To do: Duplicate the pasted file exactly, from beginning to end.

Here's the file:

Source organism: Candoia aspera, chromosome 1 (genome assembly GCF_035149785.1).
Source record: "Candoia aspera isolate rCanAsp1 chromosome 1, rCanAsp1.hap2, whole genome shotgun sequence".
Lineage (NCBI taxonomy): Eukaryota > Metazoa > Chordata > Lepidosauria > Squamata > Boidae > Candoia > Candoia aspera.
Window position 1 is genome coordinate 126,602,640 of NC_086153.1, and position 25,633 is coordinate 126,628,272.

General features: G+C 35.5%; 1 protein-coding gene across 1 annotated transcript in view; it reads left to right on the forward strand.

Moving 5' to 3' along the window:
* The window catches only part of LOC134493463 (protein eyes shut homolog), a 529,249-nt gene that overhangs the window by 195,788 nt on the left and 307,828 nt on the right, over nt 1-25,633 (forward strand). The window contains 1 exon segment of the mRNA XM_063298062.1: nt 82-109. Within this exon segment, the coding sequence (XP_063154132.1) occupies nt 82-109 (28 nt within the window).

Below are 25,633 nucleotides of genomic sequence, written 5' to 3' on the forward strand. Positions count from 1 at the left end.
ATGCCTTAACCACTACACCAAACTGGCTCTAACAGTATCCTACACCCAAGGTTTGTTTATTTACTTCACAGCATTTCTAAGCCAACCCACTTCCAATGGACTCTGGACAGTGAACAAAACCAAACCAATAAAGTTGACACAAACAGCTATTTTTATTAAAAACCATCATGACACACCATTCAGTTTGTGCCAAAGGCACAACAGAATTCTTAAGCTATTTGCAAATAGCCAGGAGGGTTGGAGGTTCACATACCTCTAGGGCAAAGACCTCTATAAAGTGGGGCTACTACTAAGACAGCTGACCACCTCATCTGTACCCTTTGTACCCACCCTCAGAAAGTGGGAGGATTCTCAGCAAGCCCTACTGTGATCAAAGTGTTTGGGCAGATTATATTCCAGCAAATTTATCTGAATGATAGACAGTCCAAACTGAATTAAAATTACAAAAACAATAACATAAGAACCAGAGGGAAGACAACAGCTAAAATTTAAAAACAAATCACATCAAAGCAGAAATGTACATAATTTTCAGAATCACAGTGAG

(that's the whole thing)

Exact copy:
Source organism: Candoia aspera, chromosome 1 (genome assembly GCF_035149785.1).
Source record: "Candoia aspera isolate rCanAsp1 chromosome 1, rCanAsp1.hap2, whole genome shotgun sequence".
Lineage (NCBI taxonomy): Eukaryota > Metazoa > Chordata > Lepidosauria > Squamata > Boidae > Candoia > Candoia aspera.
Window position 1 is genome coordinate 126,602,640 of NC_086153.1, and position 25,633 is coordinate 126,628,272.

General features: G+C 35.5%; 1 protein-coding gene across 1 annotated transcript in view; it reads left to right on the forward strand.

Moving 5' to 3' along the window:
* The window catches only part of LOC134493463 (protein eyes shut homolog), a 529,249-nt gene that overhangs the window by 195,788 nt on the left and 307,828 nt on the right, over nt 1-25,633 (forward strand). The window contains 1 exon segment of the mRNA XM_063298062.1: nt 82-109. Within this exon segment, the coding sequence (XP_063154132.1) occupies nt 82-109 (28 nt within the window).

Below are 25,633 nucleotides of genomic sequence, written 5' to 3' on the forward strand. Positions count from 1 at the left end.
ATGCCTTAACCACTACACCAAACTGGCTCTAACAGTATCCTACACCCAAGGTTTGTTTATTTACTTCACAGCATTTCTAAGCCAACCCACTTCCAATGGACTCTGGACAGTGAACAAAACCAAACCAATAAAGTTGACACAAACAGCTATTTTTATTAAAAACCATCATGACACACCATTCAGTTTGTGCCAAAGGCACAACAGAATTCTTAAGCTATTTGCAAATAGCCAGGAGGGTTGGAGGTTCACATACCTCTAGGGCAAAGACCTCTATAAAGTGGGGCTACTACTAAGACAGCTGACCACCTCATCTGTACCCTTTGTACCCACCCTCAGAAAGTGGGAGGATTCTCAGCAAGCCCTACTGTGATCAAAGTGTTTGGGCAGATTATATTCCAGCAAATTTATCTGAATGATAGACAGTCCAAACTGAATTAAAATTACAAAAACAATAACATAAGAACCAGAGGGAAGACAACAGCTAAAATTTAAAAACAAATCACATCAAAGCAGAAATGTACATAATTTTCAGAATCACAGTGAG